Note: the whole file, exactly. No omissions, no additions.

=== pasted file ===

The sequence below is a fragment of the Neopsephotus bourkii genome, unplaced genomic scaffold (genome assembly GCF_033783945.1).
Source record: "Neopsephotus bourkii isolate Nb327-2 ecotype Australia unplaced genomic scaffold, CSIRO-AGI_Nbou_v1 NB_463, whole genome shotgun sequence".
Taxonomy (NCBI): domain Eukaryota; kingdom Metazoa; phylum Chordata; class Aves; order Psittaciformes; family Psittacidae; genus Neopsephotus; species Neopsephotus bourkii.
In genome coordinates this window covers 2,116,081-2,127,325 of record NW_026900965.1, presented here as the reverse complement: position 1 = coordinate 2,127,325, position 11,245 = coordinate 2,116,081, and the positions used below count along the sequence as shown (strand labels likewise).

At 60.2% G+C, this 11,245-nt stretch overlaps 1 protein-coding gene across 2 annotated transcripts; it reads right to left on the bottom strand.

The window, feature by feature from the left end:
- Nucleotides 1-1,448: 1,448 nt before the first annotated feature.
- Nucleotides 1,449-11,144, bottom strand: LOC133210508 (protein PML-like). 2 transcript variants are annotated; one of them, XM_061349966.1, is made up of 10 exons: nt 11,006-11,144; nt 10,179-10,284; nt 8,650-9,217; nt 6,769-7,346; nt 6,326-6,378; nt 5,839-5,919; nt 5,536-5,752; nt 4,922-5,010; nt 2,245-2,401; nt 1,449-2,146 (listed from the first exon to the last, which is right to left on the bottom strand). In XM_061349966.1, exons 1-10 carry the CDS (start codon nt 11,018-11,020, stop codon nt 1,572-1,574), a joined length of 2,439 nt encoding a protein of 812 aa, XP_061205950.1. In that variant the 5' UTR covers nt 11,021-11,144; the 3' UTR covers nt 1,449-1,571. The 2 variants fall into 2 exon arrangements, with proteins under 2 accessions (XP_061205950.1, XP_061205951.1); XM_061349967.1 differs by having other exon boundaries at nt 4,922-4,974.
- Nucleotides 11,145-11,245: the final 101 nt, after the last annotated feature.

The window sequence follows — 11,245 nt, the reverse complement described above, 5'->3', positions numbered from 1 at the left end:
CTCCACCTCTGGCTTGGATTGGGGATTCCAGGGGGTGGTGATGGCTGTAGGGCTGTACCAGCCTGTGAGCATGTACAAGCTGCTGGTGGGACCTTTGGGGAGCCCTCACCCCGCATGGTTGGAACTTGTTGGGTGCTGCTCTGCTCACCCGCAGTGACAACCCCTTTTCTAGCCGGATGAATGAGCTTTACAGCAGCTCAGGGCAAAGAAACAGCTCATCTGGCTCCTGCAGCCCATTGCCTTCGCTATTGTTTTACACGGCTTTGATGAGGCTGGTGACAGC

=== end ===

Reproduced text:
The sequence below is a fragment of the Neopsephotus bourkii genome, unplaced genomic scaffold (genome assembly GCF_033783945.1).
Source record: "Neopsephotus bourkii isolate Nb327-2 ecotype Australia unplaced genomic scaffold, CSIRO-AGI_Nbou_v1 NB_463, whole genome shotgun sequence".
Taxonomy (NCBI): domain Eukaryota; kingdom Metazoa; phylum Chordata; class Aves; order Psittaciformes; family Psittacidae; genus Neopsephotus; species Neopsephotus bourkii.
In genome coordinates this window covers 2,116,081-2,127,325 of record NW_026900965.1, presented here as the reverse complement: position 1 = coordinate 2,127,325, position 11,245 = coordinate 2,116,081, and the positions used below count along the sequence as shown (strand labels likewise).

At 60.2% G+C, this 11,245-nt stretch overlaps 1 protein-coding gene across 2 annotated transcripts; it reads right to left on the bottom strand.

The window, feature by feature from the left end:
- Nucleotides 1-1,448: 1,448 nt before the first annotated feature.
- Nucleotides 1,449-11,144, bottom strand: LOC133210508 (protein PML-like). 2 transcript variants are annotated; one of them, XM_061349966.1, is made up of 10 exons: nt 11,006-11,144; nt 10,179-10,284; nt 8,650-9,217; nt 6,769-7,346; nt 6,326-6,378; nt 5,839-5,919; nt 5,536-5,752; nt 4,922-5,010; nt 2,245-2,401; nt 1,449-2,146 (listed from the first exon to the last, which is right to left on the bottom strand). In XM_061349966.1, exons 1-10 carry the CDS (start codon nt 11,018-11,020, stop codon nt 1,572-1,574), a joined length of 2,439 nt encoding a protein of 812 aa, XP_061205950.1. In that variant the 5' UTR covers nt 11,021-11,144; the 3' UTR covers nt 1,449-1,571. The 2 variants fall into 2 exon arrangements, with proteins under 2 accessions (XP_061205950.1, XP_061205951.1); XM_061349967.1 differs by having other exon boundaries at nt 4,922-4,974.
- Nucleotides 11,145-11,245: the final 101 nt, after the last annotated feature.

The window sequence follows — 11,245 nt, the reverse complement described above, 5'->3', positions numbered from 1 at the left end:
CTCCACCTCTGGCTTGGATTGGGGATTCCAGGGGGTGGTGATGGCTGTAGGGCTGTACCAGCCTGTGAGCATGTACAAGCTGCTGGTGGGACCTTTGGGGAGCCCTCACCCCGCATGGTTGGAACTTGTTGGGTGCTGCTCTGCTCACCCGCAGTGACAACCCCTTTTCTAGCCGGATGAATGAGCTTTACAGCAGCTCAGGGCAAAGAAACAGCTCATCTGGCTCCTGCAGCCCATTGCCTTCGCTATTGTTTTACACGGCTTTGATGAGGCTGGTGACAGC